Week 2 has gone by fast. I am a part of Dr. Jane Kim’s lab that is focused on genomic instability due to DNA repeats using yeast. I will admit, I was very much intimidated going in because this would be my first exposure to working in a molecular lab. Nonetheless, in just a short two weeks I have learned so much. Along with my work in the lab, the NGS REU program here has set up some very informational workshops that will benefit our projects. So far my time here has been filled with new experiences inside and outside the lab.
For the most part, week one consisted of me slowly integrating myself into lab and getting familiar with various common lab techniques. I came in with little to no lab experience, but now I have learned how to do PCR, transformations, gel purification, and so much more. I truly have learned so much in such a short period of time and I know there is still much more to learn in the weeks to come. About half way through this week I was finally let loose on my own in the lab to begin working on my project. I will be looking into chromosomal fragility caused by CCTG repeats using Next Generation Sequencing. On here there are pictures of me working with some yeast transformants and testing whether they took up a particular plasmid. I also learned how to design primers and gRNA, how cool is that?
Aside from the lab, I have also learned about BLAST and its applications in a workshop done by Dr. Betsy Read. I actually did have to use BLAST this week in order to check out a gene of interest in one of the yeast strains I was using. Dr. Arun Sethuraman also gave us a seminar about population genomic analyses using Lady Beetles. I never knew just how helpful lady beetles were for agriculture, which is essential in my area (Central Valley, CA).
I have never gone to any beaches in Southern California, but luckily there are some near San Marcos that are a short commute. Last weekend I went to Oceanside beach and this weekend I got to visit Carlsbad Village beach. Both are gorgeous and vibrant beaches that I highly recommend! I have definitely gotten much tanner.
Week 1 of the first NSF REU Program at CSUSM was such a success and so far, has been a wonderful experience! The week began on Sunday for move in day, giving us the first chance to meet all the people we were going to be interacting with for the next ten weeks in the cohort. After moving in, all members of the cohort and the PI’s of the program got together for a dinner in order to be able to further get to know each other and be able to ask questions about the ten weeks of research ahead of us. On Monday the REU cohort, as well as other summer scholars, were lucky enough to get invited to ViaSat for a kickoff event hosted by them. This gave us a great opportunity to be able to network with more of the cohort and a few of their employees who regularly hire recent graduates. ViaSat even brought along a few employees of theirs who were CSUSM Alumni so they could tell us their journey to the company after graduation. After the event ended, we all headed back to our campus to be able to meet with our PI’s and talk about what research plan we had for the summer as well as do a few safety trainings.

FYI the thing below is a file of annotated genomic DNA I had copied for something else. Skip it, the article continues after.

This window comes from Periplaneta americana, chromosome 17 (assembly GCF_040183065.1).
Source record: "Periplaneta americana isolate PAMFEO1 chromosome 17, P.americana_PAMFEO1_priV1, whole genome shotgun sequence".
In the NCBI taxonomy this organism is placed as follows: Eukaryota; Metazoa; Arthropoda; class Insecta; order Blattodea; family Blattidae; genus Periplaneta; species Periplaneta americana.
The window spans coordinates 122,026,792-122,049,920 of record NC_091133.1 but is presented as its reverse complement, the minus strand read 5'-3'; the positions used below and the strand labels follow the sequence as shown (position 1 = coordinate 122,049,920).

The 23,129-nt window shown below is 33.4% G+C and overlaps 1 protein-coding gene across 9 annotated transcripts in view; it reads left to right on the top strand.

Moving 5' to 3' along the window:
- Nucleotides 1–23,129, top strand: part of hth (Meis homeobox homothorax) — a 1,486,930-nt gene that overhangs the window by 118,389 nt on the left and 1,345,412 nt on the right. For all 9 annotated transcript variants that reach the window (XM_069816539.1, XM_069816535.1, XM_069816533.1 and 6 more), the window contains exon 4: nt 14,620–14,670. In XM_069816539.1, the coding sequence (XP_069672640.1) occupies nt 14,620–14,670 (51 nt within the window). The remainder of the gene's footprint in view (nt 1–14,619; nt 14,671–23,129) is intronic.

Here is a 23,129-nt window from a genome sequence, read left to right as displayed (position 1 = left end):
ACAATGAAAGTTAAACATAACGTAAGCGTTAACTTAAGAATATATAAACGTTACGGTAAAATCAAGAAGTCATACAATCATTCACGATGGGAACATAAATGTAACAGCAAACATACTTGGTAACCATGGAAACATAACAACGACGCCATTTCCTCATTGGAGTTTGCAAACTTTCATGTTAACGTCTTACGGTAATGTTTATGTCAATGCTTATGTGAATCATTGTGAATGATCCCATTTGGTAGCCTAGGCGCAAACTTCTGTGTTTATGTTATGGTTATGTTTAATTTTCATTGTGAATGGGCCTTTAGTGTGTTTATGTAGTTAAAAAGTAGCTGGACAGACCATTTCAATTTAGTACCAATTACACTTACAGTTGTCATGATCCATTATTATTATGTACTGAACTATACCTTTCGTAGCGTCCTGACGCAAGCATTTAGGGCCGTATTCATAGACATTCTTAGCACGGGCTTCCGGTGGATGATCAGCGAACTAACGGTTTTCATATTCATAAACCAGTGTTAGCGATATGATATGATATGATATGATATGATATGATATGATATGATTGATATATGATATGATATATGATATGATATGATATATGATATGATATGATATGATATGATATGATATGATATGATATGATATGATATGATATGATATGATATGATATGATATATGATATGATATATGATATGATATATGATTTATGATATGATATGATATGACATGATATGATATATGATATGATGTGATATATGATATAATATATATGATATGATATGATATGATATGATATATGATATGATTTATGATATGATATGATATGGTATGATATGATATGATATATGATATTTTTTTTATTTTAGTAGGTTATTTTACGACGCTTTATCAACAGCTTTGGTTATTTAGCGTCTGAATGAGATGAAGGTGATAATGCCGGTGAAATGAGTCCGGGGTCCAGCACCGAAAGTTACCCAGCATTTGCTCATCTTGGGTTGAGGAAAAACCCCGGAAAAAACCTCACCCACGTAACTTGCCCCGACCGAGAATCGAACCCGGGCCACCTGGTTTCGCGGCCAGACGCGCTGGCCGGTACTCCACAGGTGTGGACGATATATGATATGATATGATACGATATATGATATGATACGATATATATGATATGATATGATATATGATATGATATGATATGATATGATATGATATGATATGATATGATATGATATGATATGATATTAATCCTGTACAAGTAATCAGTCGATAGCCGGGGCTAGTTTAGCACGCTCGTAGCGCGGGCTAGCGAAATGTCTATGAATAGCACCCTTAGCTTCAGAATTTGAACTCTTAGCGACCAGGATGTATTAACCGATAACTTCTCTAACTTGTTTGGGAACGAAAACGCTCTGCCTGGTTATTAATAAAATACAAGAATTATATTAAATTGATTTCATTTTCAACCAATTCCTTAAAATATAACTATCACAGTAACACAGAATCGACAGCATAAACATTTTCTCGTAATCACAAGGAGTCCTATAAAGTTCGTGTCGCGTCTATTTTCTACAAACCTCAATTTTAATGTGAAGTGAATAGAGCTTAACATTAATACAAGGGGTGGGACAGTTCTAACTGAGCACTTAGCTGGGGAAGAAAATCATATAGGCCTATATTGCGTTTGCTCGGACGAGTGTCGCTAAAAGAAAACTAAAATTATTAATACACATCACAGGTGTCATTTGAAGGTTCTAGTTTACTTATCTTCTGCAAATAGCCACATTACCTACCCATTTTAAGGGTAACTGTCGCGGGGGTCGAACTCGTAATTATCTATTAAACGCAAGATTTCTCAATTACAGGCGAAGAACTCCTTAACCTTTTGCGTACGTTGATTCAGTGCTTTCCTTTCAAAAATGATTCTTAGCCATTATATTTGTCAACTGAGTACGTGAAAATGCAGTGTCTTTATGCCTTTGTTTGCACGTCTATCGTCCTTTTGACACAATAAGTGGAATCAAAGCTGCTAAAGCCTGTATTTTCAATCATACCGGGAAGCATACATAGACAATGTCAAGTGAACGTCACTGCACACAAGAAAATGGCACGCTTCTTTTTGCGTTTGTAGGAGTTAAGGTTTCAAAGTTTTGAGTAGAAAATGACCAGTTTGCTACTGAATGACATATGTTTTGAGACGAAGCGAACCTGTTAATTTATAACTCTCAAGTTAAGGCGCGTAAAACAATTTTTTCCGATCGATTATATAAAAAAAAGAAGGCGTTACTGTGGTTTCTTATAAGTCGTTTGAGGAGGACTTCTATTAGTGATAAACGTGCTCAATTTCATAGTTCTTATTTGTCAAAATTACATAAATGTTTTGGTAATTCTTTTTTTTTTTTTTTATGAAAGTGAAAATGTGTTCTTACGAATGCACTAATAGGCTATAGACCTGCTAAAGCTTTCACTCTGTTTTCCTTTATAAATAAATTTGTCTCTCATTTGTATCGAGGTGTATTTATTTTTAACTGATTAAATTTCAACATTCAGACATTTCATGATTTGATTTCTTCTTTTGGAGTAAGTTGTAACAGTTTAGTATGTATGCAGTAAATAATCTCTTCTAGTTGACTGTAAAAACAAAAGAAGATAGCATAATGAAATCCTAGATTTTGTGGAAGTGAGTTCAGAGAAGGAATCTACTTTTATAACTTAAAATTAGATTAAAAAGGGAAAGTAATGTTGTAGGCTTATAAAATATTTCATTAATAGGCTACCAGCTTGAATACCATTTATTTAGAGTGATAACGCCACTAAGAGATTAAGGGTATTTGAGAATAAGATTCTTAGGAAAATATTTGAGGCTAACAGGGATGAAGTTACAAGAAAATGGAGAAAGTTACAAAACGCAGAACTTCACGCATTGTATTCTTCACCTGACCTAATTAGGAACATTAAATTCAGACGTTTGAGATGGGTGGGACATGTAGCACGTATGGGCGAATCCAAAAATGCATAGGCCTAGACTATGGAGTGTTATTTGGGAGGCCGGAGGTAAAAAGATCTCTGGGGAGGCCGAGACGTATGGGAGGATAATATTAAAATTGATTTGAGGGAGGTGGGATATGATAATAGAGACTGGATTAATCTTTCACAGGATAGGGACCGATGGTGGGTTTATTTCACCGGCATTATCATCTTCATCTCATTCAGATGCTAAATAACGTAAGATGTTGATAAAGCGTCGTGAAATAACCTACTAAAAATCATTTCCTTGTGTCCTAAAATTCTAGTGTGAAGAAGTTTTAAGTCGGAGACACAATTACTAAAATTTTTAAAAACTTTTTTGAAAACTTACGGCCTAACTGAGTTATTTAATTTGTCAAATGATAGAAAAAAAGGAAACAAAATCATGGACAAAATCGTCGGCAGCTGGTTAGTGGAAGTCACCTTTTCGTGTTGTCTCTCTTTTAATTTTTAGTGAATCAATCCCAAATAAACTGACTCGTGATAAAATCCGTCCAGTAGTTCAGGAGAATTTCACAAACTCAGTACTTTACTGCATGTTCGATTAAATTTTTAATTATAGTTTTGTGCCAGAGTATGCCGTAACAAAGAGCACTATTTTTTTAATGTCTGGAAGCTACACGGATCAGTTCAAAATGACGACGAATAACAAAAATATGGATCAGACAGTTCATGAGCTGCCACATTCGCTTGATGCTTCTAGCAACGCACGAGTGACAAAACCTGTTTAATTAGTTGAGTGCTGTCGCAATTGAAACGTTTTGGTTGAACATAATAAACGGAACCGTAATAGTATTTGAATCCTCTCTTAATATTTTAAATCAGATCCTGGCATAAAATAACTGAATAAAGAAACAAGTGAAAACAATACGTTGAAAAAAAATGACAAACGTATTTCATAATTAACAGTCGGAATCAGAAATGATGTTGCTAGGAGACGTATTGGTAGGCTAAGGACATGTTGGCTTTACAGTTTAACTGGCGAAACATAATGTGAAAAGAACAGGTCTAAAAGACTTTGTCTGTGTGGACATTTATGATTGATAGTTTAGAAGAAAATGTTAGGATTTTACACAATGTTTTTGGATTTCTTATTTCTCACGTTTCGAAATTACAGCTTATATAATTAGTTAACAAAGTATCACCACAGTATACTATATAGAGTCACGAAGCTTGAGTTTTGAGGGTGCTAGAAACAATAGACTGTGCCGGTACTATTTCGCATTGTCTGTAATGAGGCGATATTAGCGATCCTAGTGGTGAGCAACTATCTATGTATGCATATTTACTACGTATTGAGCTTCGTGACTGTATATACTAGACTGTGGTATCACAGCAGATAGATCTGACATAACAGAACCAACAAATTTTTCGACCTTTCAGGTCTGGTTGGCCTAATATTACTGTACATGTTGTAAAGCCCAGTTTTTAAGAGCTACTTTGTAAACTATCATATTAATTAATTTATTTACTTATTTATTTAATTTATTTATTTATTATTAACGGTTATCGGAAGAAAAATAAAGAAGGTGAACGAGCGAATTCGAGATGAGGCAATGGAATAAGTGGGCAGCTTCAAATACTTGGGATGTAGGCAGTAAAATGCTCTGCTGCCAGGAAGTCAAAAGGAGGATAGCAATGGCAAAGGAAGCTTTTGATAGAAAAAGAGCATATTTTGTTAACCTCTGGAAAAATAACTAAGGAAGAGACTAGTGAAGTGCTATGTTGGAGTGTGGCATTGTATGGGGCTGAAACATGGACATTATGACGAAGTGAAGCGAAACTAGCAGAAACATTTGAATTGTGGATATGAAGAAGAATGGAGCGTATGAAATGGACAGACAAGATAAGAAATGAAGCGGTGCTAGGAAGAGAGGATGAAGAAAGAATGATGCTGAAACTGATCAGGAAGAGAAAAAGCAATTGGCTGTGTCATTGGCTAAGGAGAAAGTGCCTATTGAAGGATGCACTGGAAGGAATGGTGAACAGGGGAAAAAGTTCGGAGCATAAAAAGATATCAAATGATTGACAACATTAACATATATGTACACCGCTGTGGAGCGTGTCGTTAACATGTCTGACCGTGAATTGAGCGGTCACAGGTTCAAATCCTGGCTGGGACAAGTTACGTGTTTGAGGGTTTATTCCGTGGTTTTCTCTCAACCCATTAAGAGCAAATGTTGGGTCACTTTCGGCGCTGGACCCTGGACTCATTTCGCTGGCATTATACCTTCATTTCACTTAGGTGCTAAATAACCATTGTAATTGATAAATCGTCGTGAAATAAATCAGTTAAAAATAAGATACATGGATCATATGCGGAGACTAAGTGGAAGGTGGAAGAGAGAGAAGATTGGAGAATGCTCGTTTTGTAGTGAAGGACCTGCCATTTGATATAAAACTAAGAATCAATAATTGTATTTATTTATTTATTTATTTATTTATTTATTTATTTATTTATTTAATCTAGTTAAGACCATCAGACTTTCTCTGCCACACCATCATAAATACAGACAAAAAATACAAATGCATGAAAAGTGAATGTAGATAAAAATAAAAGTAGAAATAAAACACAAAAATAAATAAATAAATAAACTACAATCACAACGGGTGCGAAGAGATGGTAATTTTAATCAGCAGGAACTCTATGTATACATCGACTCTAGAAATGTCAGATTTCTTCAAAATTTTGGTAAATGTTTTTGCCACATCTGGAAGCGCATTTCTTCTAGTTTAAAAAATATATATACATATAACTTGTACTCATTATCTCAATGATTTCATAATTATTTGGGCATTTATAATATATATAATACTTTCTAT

On Wednesday the cohort attended a seminar on campus entitled Introduction to Next Generation Sequencing which gave us a very informative introduction into all the basics of next generation sequencing as well as the leading companies and what sequencers they produce. Throughout the week all REU students have also been working on their projects in lab. Each member of the cohort is doing some very interesting research! For example, in my lab we are focused on being able to sequence bacteria within the costal microbiome and classify any mobile elements they have within them. For this week we have started with lots of research into primer designs, the right enzymes for enzymatic lysis and we have begun making media for bacterial colonies from the ocean to grow on. My lab group was also able to take ocean samples this week so we will hopefully be able to isolate and grow the bacteria. For many others in the program they too are starting off with some basics because it is our first week of research. Some students have been shadowing grad students in their lab while they look at the influence of delta t cells on immunity in mice and others have been learning how to make filtered seawater media, inoculate cells, perform flow cytometer counts and how to prep cultures for lipid extraction in order to lead up to their project of working with a micro algae. Another is working on working on what it takes to raise different lady beetles outside of their region in order to collect an RNA sample using the Zymo Direct-zol MiniPrep Kit.
So far, the first week has been filled with great networking opportunities as well as great first beginnings in our research. I can’t wait for what lies ahead for all of us!